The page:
Jan 6, 2016

Lighthouse Cave

January 6, 2016

Today was super special for me. We trekked to Lighthouse Cave, located on the northeastern edge of the island. I was super excited to visit this site since my interests include the karst dissolution of caverns and sinkholes (blueholes) – which this island has many of. 

Dissolution feature on the island: Watling's Blue Hole

Another common dissolution feature on San Salvador Island; banana holes.


Ladder leading down to the Main Room
The cave was a short drive from base and is situated downhill from the 200 year-old lighthouse which is still in use. With us, were two machetes, in the event that we encountered heavy brush. At the end of this muddy path was what we came looking for: the cave entrance. The opening was a straight 15-foot drop. Luckily for us, there was ladder to make our way down the main entrance. The entrance is a collapse pit cave with a chamber that intersects the water table. Going down the stairs, the cavern smelled musty, its darkness broken up only by the light of our headlamps. The cavern floor was made of slippery limestone, which led to a submerged pathway further down. The tidal range is this cave is about 3 feet and we entered at low tide (10 a.m.), although we were surprised when we swam through areas where the water went up to our chin. Due to yesterday’s (January 5th) rain event, the water table was a little higher than we had expected. In a single file, we all swam with our headlamps through a maze of stalactites and curved walls in all sorts of variety that kept our heads looking in all directions.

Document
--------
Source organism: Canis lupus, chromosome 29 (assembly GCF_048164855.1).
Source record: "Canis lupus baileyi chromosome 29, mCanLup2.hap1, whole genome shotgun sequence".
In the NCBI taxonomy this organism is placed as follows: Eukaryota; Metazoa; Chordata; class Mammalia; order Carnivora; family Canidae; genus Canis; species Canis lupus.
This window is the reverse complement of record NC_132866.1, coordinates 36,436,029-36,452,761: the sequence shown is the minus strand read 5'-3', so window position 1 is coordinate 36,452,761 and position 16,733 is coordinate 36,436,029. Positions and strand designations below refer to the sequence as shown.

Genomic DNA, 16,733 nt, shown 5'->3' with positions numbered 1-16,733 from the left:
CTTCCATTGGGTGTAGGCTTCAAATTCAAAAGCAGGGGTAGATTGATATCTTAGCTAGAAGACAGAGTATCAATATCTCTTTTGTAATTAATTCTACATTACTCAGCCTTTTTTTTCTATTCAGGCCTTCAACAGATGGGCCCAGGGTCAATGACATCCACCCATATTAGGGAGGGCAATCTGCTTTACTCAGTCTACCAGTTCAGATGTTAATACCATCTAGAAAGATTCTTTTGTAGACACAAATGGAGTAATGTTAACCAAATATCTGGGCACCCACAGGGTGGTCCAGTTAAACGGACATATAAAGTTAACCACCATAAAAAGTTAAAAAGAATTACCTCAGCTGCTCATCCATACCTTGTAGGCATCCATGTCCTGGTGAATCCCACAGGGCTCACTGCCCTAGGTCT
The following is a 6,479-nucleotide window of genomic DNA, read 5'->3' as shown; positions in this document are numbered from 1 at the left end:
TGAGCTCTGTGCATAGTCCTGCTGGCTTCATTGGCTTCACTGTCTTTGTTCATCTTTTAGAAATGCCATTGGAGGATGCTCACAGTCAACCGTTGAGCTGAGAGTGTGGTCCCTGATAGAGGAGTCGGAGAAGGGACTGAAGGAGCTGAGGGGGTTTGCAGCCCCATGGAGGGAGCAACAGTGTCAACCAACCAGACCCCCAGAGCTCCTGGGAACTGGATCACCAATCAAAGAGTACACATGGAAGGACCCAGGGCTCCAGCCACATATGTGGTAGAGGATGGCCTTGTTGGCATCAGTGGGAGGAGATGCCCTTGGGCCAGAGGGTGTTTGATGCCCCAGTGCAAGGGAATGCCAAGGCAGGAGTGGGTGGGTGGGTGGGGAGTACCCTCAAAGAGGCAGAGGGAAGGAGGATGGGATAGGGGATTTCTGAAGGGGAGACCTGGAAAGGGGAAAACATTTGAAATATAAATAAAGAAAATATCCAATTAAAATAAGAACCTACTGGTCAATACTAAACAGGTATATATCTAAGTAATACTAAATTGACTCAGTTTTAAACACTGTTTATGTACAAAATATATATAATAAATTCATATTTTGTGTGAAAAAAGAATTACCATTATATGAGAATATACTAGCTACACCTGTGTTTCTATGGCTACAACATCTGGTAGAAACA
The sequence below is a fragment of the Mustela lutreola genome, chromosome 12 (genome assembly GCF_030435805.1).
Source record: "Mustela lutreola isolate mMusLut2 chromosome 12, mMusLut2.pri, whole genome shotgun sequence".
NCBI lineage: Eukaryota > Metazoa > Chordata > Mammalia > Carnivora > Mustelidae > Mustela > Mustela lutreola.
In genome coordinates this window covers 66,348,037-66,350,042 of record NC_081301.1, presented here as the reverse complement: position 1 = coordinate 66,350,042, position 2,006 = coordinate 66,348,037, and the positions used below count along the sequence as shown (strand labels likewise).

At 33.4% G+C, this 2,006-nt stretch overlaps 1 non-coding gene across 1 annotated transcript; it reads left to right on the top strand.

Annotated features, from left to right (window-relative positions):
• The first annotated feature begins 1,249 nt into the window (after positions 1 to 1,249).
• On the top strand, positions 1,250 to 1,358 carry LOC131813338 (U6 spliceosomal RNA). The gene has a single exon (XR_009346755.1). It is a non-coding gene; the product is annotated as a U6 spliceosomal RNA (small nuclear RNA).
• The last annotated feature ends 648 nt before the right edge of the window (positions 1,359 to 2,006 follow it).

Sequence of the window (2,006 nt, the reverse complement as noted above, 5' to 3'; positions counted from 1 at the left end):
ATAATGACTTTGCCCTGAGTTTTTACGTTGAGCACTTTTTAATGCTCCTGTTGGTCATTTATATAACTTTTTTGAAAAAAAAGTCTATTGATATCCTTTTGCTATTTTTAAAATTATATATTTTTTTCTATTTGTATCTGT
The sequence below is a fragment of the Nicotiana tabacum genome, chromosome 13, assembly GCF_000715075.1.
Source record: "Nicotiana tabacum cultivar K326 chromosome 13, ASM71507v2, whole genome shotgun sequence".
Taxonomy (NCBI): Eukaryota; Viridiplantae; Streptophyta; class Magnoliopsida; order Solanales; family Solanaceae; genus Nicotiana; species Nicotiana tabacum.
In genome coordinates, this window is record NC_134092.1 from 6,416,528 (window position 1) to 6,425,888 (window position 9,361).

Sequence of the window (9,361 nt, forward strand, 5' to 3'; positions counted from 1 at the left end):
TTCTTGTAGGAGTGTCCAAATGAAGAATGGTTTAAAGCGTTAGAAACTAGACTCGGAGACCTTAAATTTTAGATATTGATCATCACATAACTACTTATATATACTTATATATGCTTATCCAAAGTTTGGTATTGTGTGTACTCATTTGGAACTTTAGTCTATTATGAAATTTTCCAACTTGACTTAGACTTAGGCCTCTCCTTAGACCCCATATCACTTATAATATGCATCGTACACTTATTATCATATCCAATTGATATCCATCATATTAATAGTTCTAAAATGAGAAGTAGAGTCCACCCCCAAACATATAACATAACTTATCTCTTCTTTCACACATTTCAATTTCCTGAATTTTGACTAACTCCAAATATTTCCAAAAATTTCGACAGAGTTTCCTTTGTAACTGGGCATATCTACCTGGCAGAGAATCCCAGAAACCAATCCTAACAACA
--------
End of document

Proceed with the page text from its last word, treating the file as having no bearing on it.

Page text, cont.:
A number of observations could be seen, the most prominent being the abundant speleothems. Stalactites, stalagmites, and curtains could be seen decorating the ceiling and walls. Bell holes are another karst feature of this cave that are known to house bats.
Panorama of the Main Room

The cave was rather small and ended at a small round chamber where we all gathered to take a group photo. On the way out of the cave, I hit my already injured knee on a limestone ledge that caused it to open up again. We followed the mud-lined path back to the parked truck and made our way to the top of the hill where the Dixon Hill lighthouse stands guard.

Dixon Hill Lighthouse

The group spiraled up the lighthouse where we were treated a 360 degree view of San Salvador. It was a beautiful panoramic display of tree cover, lakes, and teal blue waters.

Our exercise for the day was completing a dune profile of one of the beaches on the eastern coast. We were shocked at the amount of bottles, plastic, and parmesan cheese containers that was washed ashore. Curious to see its origin, I picked up a whipped cream can and saw it had made its way from Puerto Rico. I’m not sure if this was a result from Hurricane Joaquín or if this normally washes onto these beaches by currents.
Update: During October 2015's Hurricane Joaquin, a cargo ship crashed off shore, losing all of its cargo to the sea. Frontline flea & tick medication, parmesan cheese, and other products washed ashore and can still be seen to this day.   





Splendid views all around! Many thanks to Bruno who got a whole bunch of amazing shots with his GoPro!


  

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